The WWDC 2012 Keynote has just concluded with a new 15" Macbook Pro with a Retina Display and 2kg weight stealing the hardware spotlight (spec bumps for all other Macbook Air and Macbook Pro models except the 17" which appears to have been retired as it is now absent from the Apple website and store) and the addition of Power Nap as a useful background updating/backing up feature for Mountain Lion (no release date announced but it was announced it would be available as an upgrade from Snow Leopard or Lion starting at $19.95 USD) on newer Macbook Airs and the Retina Macbook Pro rounded out the first half of the presentation. Mountain Lion has been previously shown off at a closed presentation session with only a handful of additional features shown today including the ability to tweet/message from within the notification centre drop-down seemed like a good addition. The addition of USB 3.0 to the Macbook lineup is also a long time coming and was well received. Little additions like the new Thunderbolt to Firewire 800 and Gigabit Ethernet adaptors will also be very useful for those that want hardwire connected speed over wireless.
Reported moves to 802.11ac were unfounded and there was no mention of iMacs, Mac Minis or Mac Pros during the presentation and a check of the Apple website showed no updates to the iMac or Mac Minis. However as Apple occasionally does silent updates of products they don’t feel need the spotlight the Mac Pro is listed as “New” on the Apple Online Store but appears to have no feature bumps, no USB 3.0 and no Thunderbolt with the same existing video cards.
The major updates to iOS6 were all new including a long-awaited Do Not Disturb feature for the iPhone plus when a call comes in new shortcuts to leave yourself reminder to call them back or to respond with a quick Message (such as “I’m busy”), the extension of Siri to the “New iPad”, sending Siri worldwide now (previously local business searches and several other features were restricted to the US only and in US English only) and with multiple and additional languages. Apple also introduced their answer to Google Maps with their own native app using their own native mapping geo-data that includes a visually impressive 3D mode in both plain and satellite view detail as well as turn by turn navigation built into the app that works from the lock screen.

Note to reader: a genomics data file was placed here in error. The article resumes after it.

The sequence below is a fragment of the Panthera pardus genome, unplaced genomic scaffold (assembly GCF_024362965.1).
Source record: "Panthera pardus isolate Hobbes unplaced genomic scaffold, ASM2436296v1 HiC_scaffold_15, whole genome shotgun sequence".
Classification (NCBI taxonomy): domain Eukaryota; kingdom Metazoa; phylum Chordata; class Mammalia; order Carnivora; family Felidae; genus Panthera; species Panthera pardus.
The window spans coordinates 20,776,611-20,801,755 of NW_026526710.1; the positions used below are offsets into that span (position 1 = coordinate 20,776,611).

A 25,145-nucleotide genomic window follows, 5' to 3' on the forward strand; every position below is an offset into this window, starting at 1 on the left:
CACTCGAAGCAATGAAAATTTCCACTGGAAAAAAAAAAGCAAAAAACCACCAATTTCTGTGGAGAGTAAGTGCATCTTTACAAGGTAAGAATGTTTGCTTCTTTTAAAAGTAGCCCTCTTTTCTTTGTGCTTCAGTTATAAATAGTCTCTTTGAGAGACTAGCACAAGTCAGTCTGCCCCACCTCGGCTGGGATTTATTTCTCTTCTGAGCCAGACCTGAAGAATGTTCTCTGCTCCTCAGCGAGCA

FaceTime and iMessage now integrate such that if you receive a phone call or message you can answer it on any supporting device (iPhone/Mac/iPad) which is the same concept as was shown for the now defunct TouchPad a bit over a year ago. Photo streams can now be shared between users with those users watching your Photo Stream notified that an additional photo has been added. After the issues with Ping integration with Facebook a few years ago it’s clear that Apples relationship has improved with Facebook to the point where Facebook integration is now deeply embedded into iOS6 much the same way that Twitter has been. This makes it possible to share things from within photos, the App Store and now supports contact integration and along with Twitter it is now possible to post from the Notification Center pulldown.
A new app called Passbook that is designed to keep digital copies of ticket “stubs” such as boarding passes, cinema tickets, as well as store cards and can track balances for such accounts within it. (Sounds good in theory but will need time to test this to see how effective it is). Mail is finally receiving custom notifications (iOS6 also supports custom vibrate notifications) and flagging users as VIP users for a new priority Inbox and photos and videos can now also be inserted in-line in a message (another long overdue feature). Guided Access now allows a user to disable certain screen areas or even hardware buttons to allow a single app mode - very handy for very young children in my case for example where one can now disable the home button.
Apple has added many of the remaining “it’s about time” features to iOS6 and in so doing has matched pretty much every competitors feature further rounding out the iPhone as one of the best smartphones in the world. The first Beta release is available now at the Apple Developer website and is only available for developers to install on their devices. As always it is not recommended for devices that are intended for day to day operational use.